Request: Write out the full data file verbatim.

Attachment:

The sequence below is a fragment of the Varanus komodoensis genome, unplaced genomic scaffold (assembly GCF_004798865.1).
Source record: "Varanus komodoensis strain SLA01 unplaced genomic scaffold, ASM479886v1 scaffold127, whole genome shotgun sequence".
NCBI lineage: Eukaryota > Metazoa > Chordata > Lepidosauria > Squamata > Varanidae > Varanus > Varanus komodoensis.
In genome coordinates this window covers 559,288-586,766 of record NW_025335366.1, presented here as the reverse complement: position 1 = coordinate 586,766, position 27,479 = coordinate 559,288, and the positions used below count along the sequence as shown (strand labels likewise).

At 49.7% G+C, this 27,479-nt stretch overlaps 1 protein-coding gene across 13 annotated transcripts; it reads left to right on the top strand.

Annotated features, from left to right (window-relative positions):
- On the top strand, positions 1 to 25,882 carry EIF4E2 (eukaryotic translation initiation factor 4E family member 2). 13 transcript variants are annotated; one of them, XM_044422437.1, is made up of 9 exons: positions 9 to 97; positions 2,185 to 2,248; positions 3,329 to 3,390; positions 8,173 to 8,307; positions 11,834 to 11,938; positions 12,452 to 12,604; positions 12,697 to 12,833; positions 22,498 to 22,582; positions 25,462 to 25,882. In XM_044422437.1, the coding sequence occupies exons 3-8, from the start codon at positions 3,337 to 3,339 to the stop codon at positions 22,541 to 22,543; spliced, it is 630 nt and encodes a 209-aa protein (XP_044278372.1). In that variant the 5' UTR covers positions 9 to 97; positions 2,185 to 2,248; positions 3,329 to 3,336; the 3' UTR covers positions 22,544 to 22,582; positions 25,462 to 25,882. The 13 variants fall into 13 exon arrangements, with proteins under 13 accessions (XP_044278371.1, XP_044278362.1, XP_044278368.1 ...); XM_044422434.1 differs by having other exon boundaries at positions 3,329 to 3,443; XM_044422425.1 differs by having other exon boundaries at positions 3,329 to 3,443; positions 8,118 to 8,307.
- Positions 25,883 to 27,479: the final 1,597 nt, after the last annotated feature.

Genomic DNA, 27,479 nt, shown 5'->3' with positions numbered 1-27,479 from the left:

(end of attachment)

The sequence below is a fragment of the Varanus komodoensis genome, unplaced genomic scaffold (assembly GCF_004798865.1).
Source record: "Varanus komodoensis strain SLA01 unplaced genomic scaffold, ASM479886v1 scaffold127, whole genome shotgun sequence".
NCBI lineage: Eukaryota > Metazoa > Chordata > Lepidosauria > Squamata > Varanidae > Varanus > Varanus komodoensis.
In genome coordinates this window covers 559,288-586,766 of record NW_025335366.1, presented here as the reverse complement: position 1 = coordinate 586,766, position 27,479 = coordinate 559,288, and the positions used below count along the sequence as shown (strand labels likewise).

At 49.7% G+C, this 27,479-nt stretch overlaps 1 protein-coding gene across 13 annotated transcripts; it reads left to right on the top strand.

Annotated features, from left to right (window-relative positions):
- On the top strand, positions 1 to 25,882 carry EIF4E2 (eukaryotic translation initiation factor 4E family member 2). 13 transcript variants are annotated; one of them, XM_044422437.1, is made up of 9 exons: positions 9 to 97; positions 2,185 to 2,248; positions 3,329 to 3,390; positions 8,173 to 8,307; positions 11,834 to 11,938; positions 12,452 to 12,604; positions 12,697 to 12,833; positions 22,498 to 22,582; positions 25,462 to 25,882. In XM_044422437.1, the coding sequence occupies exons 3-8, from the start codon at positions 3,337 to 3,339 to the stop codon at positions 22,541 to 22,543; spliced, it is 630 nt and encodes a 209-aa protein (XP_044278372.1). In that variant the 5' UTR covers positions 9 to 97; positions 2,185 to 2,248; positions 3,329 to 3,336; the 3' UTR covers positions 22,544 to 22,582; positions 25,462 to 25,882. The 13 variants fall into 13 exon arrangements, with proteins under 13 accessions (XP_044278371.1, XP_044278362.1, XP_044278368.1 ...); XM_044422434.1 differs by having other exon boundaries at positions 3,329 to 3,443; XM_044422425.1 differs by having other exon boundaries at positions 3,329 to 3,443; positions 8,118 to 8,307.
- Positions 25,883 to 27,479: the final 1,597 nt, after the last annotated feature.

Genomic DNA, 27,479 nt, shown 5'->3' with positions numbered 1-27,479 from the left: